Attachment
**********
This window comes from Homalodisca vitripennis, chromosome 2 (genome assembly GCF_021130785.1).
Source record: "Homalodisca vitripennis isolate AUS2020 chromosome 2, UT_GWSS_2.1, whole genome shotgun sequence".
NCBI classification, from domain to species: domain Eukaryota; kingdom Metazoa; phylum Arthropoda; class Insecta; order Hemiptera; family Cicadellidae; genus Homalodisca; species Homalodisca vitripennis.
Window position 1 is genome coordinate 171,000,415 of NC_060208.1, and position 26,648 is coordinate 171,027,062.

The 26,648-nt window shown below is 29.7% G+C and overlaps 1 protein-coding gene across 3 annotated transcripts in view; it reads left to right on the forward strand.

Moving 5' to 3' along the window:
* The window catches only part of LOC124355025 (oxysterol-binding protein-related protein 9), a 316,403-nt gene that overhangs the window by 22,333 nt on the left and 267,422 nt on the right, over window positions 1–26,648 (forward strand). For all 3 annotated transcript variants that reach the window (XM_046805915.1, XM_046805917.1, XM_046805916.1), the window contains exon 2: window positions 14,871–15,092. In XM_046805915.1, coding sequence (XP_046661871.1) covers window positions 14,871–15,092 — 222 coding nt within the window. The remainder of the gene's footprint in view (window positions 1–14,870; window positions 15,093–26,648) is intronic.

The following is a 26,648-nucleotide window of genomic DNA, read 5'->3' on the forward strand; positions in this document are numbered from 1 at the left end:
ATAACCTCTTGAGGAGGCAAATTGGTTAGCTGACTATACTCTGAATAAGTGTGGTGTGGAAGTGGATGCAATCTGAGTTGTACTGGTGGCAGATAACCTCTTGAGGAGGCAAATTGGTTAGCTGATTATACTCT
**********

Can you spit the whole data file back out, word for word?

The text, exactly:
This window comes from Homalodisca vitripennis, chromosome 2 (genome assembly GCF_021130785.1).
Source record: "Homalodisca vitripennis isolate AUS2020 chromosome 2, UT_GWSS_2.1, whole genome shotgun sequence".
NCBI classification, from domain to species: domain Eukaryota; kingdom Metazoa; phylum Arthropoda; class Insecta; order Hemiptera; family Cicadellidae; genus Homalodisca; species Homalodisca vitripennis.
Window position 1 is genome coordinate 171,000,415 of NC_060208.1, and position 26,648 is coordinate 171,027,062.

The 26,648-nt window shown below is 29.7% G+C and overlaps 1 protein-coding gene across 3 annotated transcripts in view; it reads left to right on the forward strand.

Moving 5' to 3' along the window:
* The window catches only part of LOC124355025 (oxysterol-binding protein-related protein 9), a 316,403-nt gene that overhangs the window by 22,333 nt on the left and 267,422 nt on the right, over window positions 1–26,648 (forward strand). For all 3 annotated transcript variants that reach the window (XM_046805915.1, XM_046805917.1, XM_046805916.1), the window contains exon 2: window positions 14,871–15,092. In XM_046805915.1, coding sequence (XP_046661871.1) covers window positions 14,871–15,092 — 222 coding nt within the window. The remainder of the gene's footprint in view (window positions 1–14,870; window positions 15,093–26,648) is intronic.

The following is a 26,648-nucleotide window of genomic DNA, read 5'->3' on the forward strand; positions in this document are numbered from 1 at the left end:
ATAACCTCTTGAGGAGGCAAATTGGTTAGCTGACTATACTCTGAATAAGTGTGGTGTGGAAGTGGATGCAATCTGAGTTGTACTGGTGGCAGATAACCTCTTGAGGAGGCAAATTGGTTAGCTGATTATACTCT